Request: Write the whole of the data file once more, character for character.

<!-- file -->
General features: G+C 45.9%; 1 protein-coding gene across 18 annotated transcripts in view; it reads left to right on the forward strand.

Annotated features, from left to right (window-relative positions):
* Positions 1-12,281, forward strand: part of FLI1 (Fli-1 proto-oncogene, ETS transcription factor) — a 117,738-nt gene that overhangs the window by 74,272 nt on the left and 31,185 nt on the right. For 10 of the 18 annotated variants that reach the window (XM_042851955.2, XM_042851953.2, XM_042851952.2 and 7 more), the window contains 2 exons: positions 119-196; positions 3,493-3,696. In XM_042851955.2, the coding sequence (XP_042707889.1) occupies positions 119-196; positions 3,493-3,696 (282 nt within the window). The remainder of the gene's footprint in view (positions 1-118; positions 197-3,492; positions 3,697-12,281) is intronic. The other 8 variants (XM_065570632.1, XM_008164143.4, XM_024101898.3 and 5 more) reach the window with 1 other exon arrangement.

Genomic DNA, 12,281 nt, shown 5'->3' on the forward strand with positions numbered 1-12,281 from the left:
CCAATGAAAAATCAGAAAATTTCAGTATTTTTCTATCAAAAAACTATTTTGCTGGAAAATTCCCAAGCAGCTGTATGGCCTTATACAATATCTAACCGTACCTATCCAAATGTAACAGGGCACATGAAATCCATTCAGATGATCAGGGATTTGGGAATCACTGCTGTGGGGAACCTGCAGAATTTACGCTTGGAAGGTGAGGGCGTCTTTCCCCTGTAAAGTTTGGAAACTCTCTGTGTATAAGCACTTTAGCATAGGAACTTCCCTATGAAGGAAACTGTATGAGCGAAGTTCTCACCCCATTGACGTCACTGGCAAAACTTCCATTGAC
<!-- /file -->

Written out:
General features: G+C 45.9%; 1 protein-coding gene across 18 annotated transcripts in view; it reads left to right on the forward strand.

Annotated features, from left to right (window-relative positions):
* Positions 1-12,281, forward strand: part of FLI1 (Fli-1 proto-oncogene, ETS transcription factor) — a 117,738-nt gene that overhangs the window by 74,272 nt on the left and 31,185 nt on the right. For 10 of the 18 annotated variants that reach the window (XM_042851955.2, XM_042851953.2, XM_042851952.2 and 7 more), the window contains 2 exons: positions 119-196; positions 3,493-3,696. In XM_042851955.2, the coding sequence (XP_042707889.1) occupies positions 119-196; positions 3,493-3,696 (282 nt within the window). The remainder of the gene's footprint in view (positions 1-118; positions 197-3,492; positions 3,697-12,281) is intronic. The other 8 variants (XM_065570632.1, XM_008164143.4, XM_024101898.3 and 5 more) reach the window with 1 other exon arrangement.

Genomic DNA, 12,281 nt, shown 5'->3' on the forward strand with positions numbered 1-12,281 from the left:
CCAATGAAAAATCAGAAAATTTCAGTATTTTTCTATCAAAAAACTATTTTGCTGGAAAATTCCCAAGCAGCTGTATGGCCTTATACAATATCTAACCGTACCTATCCAAATGTAACAGGGCACATGAAATCCATTCAGATGATCAGGGATTTGGGAATCACTGCTGTGGGGAACCTGCAGAATTTACGCTTGGAAGGTGAGGGCGTCTTTCCCCTGTAAAGTTTGGAAACTCTCTGTGTATAAGCACTTTAGCATAGGAACTTCCCTATGAAGGAAACTGTATGAGCGAAGTTCTCACCCCATTGACGTCACTGGCAAAACTTCCATTGAC